Home  |   Jihad Watch  |   Horowitz  |   Archive  |   Columnists  |     DHFC  |  Store  |   Contact  |   Links  |   Search Tuesday, July 17, 2018
FrontPageMag Article
Write Comment View Comments Printable Article Email Article
Saddam's Museum of Horror By: AFP News
AFP News | Wednesday, March 26, 2008

Gruesome instruments of torture and the personal effects of victims killed by henchmen of dictator Saddam Hussein haunt Iraqis five years after the fall of his brutal regime.

The display, currently on show in Baghdad, is due to travel across the country in "tribute to the thousands of martyrs" murdered when Saddam was in power, former political prisoner Amed Naji al-Badawi said.

Badawi is on a committee of Iraqi former political prisoners who set up the exhibition in a makeshift museum of horrors on the banks of the Tigris River, in the Shiite neighbourhood of Kadhimiyah.

Nooses hang from the ceiling, and a wooden coffin-like box containing a mediaeval-looking torture rack on which prisoners were pinned and stretched takes centre stage.

Pictures of hangings and bodies are plastered all over the walls.

"These are the horrors of the Saddam regime," said Badawi, a stout man in his 50s who spent five years in the jails of Saddam's feared "mukhabarat" secret service because of his alleged support for the Shiite Dawa party.

He was arrested along with 13 members of his family -- and seven of his brothers were killed by Saddam's goons.

Over the past five years Badawi's committee has helped to locate 106 mass graves and the remains of 1,050 men, women and children killed by members of the ousted regime.

The display was set up to mark the 17th anniversary of the start of a Shiite uprising in southern Iraq on March 1, 1991, a day after Saddam's regime agreed to a truce with US-led coalition forces after its defeat in the first Gulf war.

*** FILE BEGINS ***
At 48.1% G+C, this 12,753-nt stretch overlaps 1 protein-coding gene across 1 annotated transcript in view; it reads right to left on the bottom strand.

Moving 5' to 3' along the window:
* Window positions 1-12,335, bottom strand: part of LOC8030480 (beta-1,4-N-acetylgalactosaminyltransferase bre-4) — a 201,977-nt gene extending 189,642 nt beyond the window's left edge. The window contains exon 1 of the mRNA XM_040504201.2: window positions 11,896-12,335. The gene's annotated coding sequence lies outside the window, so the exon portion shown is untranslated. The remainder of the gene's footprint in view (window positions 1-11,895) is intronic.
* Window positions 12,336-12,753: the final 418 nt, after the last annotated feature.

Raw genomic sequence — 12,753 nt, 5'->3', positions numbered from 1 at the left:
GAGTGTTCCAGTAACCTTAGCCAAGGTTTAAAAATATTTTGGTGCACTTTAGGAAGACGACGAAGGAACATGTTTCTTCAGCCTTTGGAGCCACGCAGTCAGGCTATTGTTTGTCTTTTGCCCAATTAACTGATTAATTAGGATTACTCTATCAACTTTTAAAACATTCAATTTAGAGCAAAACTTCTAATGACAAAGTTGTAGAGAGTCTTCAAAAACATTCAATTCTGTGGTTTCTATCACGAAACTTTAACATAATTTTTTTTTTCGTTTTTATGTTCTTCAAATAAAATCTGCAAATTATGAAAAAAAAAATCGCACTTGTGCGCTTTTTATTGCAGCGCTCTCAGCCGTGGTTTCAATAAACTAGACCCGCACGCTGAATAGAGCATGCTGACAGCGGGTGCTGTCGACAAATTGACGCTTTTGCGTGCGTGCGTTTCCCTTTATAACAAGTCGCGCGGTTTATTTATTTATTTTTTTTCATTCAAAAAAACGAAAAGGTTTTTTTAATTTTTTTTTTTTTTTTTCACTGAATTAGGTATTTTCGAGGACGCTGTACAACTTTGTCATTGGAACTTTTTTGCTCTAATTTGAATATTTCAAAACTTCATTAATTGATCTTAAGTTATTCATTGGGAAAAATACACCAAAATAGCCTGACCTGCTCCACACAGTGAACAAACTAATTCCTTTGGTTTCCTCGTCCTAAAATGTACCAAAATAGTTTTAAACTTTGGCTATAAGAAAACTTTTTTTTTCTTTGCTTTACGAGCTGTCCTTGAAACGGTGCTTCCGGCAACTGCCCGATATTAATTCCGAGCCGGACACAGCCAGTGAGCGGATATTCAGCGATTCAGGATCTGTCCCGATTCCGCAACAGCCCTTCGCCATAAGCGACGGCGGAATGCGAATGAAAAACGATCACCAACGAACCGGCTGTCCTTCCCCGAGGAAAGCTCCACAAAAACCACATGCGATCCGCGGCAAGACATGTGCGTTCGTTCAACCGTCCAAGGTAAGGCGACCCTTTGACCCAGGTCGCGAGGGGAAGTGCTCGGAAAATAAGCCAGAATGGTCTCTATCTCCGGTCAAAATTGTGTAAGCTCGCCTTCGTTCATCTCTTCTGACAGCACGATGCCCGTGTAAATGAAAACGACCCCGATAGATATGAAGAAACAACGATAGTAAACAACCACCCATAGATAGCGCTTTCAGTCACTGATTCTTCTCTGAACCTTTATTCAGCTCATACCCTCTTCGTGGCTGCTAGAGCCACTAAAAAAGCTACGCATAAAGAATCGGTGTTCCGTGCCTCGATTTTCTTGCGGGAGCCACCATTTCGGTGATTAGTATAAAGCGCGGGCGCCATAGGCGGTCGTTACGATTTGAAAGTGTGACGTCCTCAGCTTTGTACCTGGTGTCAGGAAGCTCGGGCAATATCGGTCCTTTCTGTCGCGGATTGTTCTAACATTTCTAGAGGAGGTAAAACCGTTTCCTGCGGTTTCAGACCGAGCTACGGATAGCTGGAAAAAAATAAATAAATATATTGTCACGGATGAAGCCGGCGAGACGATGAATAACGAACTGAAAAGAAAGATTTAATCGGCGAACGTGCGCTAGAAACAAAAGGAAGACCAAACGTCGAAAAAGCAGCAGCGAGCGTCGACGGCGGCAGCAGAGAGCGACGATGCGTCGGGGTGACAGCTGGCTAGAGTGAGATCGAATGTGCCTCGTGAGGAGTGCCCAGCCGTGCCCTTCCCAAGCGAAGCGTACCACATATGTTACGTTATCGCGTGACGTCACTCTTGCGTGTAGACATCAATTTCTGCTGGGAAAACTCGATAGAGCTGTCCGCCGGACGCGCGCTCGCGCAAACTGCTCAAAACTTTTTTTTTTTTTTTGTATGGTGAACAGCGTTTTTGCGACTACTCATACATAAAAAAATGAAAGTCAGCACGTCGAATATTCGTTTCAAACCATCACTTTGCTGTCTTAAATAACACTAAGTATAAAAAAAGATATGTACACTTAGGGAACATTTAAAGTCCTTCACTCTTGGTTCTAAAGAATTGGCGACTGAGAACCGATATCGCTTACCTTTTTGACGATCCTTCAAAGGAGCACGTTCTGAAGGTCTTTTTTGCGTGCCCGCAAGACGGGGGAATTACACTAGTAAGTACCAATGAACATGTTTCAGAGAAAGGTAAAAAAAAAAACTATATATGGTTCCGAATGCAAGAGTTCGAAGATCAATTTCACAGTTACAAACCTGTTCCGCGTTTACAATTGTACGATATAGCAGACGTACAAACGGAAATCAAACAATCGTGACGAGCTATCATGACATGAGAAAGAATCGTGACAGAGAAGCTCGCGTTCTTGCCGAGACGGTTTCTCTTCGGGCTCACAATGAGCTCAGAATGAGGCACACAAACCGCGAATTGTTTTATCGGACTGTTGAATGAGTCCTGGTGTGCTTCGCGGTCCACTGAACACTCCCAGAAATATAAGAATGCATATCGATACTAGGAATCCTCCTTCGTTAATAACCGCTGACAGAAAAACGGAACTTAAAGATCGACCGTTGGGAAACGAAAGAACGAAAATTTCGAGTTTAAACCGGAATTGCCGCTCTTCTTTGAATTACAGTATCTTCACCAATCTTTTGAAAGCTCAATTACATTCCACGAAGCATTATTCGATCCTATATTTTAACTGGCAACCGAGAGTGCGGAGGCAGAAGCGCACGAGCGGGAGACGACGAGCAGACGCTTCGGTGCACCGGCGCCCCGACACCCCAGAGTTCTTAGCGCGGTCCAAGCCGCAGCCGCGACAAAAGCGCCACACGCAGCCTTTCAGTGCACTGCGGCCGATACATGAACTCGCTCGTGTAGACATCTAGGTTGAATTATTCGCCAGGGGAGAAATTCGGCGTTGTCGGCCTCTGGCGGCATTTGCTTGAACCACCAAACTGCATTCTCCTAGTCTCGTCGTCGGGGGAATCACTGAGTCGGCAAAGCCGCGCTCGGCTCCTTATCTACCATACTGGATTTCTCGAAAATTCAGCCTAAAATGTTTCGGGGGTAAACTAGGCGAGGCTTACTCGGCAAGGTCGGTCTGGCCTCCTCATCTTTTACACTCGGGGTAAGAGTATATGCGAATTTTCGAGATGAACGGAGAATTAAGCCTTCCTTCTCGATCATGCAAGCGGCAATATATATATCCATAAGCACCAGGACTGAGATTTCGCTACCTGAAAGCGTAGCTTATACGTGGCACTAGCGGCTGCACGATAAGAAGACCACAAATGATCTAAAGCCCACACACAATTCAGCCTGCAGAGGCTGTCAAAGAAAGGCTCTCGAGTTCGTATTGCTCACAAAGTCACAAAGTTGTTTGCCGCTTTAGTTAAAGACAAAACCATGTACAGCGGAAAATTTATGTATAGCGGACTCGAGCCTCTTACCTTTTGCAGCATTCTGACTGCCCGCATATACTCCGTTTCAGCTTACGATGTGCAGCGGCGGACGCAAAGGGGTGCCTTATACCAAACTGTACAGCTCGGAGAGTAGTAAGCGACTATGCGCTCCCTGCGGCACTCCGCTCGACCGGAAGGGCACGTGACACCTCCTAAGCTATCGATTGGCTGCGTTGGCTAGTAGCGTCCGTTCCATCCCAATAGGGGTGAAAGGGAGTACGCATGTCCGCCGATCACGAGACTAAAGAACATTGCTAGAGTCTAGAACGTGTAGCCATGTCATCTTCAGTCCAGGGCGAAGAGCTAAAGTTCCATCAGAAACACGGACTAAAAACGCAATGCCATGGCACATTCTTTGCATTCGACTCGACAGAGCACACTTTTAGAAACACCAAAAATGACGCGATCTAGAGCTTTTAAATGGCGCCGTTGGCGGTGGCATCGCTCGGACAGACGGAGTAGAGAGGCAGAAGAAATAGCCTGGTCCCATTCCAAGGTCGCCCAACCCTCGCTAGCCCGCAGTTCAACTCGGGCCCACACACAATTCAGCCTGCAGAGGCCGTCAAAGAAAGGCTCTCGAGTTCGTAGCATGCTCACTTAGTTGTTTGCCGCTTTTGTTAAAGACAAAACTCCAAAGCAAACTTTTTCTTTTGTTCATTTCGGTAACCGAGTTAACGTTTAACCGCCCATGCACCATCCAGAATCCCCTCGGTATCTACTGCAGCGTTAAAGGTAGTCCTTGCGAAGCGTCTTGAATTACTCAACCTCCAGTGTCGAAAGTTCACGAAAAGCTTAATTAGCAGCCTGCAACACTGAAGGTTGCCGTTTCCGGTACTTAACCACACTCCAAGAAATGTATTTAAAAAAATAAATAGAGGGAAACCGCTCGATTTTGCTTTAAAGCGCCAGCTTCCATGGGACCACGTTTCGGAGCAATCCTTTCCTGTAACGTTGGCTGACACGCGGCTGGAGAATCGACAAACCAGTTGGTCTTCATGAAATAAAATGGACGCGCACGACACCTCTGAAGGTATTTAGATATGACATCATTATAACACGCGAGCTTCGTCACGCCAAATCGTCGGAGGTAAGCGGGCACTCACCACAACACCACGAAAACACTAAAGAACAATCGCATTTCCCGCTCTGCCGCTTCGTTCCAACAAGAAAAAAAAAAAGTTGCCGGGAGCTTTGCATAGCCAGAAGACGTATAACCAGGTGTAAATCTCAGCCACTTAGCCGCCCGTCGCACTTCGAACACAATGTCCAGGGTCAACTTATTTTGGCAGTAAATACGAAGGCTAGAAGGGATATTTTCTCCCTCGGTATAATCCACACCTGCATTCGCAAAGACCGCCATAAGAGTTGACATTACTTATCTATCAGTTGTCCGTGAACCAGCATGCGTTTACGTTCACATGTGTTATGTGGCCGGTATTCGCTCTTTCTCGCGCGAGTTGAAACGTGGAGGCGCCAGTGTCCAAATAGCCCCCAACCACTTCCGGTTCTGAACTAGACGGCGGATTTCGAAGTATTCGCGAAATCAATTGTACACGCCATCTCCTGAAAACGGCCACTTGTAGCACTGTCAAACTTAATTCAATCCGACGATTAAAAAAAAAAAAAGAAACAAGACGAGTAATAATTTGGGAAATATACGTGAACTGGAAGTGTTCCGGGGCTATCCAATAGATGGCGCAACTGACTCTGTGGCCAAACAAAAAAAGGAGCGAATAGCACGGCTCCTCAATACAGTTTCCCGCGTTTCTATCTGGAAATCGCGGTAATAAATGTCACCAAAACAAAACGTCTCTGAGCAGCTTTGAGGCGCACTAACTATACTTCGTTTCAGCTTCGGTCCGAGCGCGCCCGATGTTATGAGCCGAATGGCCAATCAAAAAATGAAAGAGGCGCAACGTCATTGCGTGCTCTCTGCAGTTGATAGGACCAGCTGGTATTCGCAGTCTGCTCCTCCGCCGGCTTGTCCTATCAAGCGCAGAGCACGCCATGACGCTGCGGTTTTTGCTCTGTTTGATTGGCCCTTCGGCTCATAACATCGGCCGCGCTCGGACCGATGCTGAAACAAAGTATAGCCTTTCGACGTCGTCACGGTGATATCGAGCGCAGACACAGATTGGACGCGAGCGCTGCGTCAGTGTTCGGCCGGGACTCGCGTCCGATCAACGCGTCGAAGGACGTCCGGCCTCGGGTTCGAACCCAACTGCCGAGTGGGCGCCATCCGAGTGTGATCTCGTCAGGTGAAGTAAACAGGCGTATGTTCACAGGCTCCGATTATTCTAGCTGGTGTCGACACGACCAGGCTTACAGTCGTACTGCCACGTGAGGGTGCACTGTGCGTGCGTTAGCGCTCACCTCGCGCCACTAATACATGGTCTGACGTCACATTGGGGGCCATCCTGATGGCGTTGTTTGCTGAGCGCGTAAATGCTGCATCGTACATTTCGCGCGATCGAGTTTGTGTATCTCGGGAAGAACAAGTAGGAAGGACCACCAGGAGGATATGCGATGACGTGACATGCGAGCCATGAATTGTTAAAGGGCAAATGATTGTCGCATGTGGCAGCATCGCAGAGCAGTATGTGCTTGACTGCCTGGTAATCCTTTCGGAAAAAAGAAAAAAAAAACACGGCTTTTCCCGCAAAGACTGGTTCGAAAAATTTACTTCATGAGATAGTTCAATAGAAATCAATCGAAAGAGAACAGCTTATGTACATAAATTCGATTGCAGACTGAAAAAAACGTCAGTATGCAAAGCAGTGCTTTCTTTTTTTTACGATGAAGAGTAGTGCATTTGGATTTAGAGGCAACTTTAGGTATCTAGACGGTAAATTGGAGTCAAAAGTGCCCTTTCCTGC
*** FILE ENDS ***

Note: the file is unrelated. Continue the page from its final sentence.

His regime brutally suppressed the uprising, killing thousands of people.

The names of dozens of those victims are inscribed on black banners hung in the museum, next to a portrait of Shiite leader Mohammed Sadek al-Sadr who was killed in 1999.

The assassination of the Iraqi Shiite dignitary sparked major riots in Najaf, one of Iraq's holiest cities for Shiite Muslims.

In the middle of the room a single doll wrapped in a white shroud represents children killed during the iron-fisted rule of Saddam. It is surrounded with toys and cheap plastic flowers.

Mothers and widows who have visited the museum have broken down in tears at the sight of this display, Badawi said.

Also on show are cases containing the personal effects of some of Saddam's victims, whose remains or mutilated bodies have been found over the past five years in dozens of mass graves across Iraq.

The artefacts include combs, identity cards, a rosary, a sock caked in soil, a fragment of a pair of spectacles and bloodstained clothes. Arrest warrants signed by Saddam himself are also on view.

Among the most horrific objects retrieved by Badawi and his team from the notorious torture rooms of the mukhabarat, and now included in the museum, is a wooden table covered in a worn strip of leather and with a domestic iron placed at one end.

"This is an electrocution table," Badawi said.

"The naked prisoner was bound to the table with a steel bar strapped to his shoulder" to ensure maximum immobility as his torturers electrocuted him or used the iron to inflict burns, Badawi said.

Electric shocks were delivered via electrodes attached to a plastic syringe, the needle of which "was inserted into the urethra of the victim's sexual organ," Badawi added. "The pain was atrocious."

Videos of torture sessions are also screened in a basement room. Terrified prisoners can be seen being beaten, having their arms and legs broken and being thrown from rooftops or blown up with explosives.

We have implemented a new commenting system. To use it you must login/register with disqus. Registering is simple and can be done while posting this comment itself. Please contact gzenone [at] horowitzfreedomcenter.org if you have any difficulties.
blog comments powered by Disqus

Home | Blog | Horowitz | Archives | Columnists | Search | Store | Links | CSPC | Contact | Advertise with Us | Privacy Policy

Copyright©2007 FrontPageMagazine.com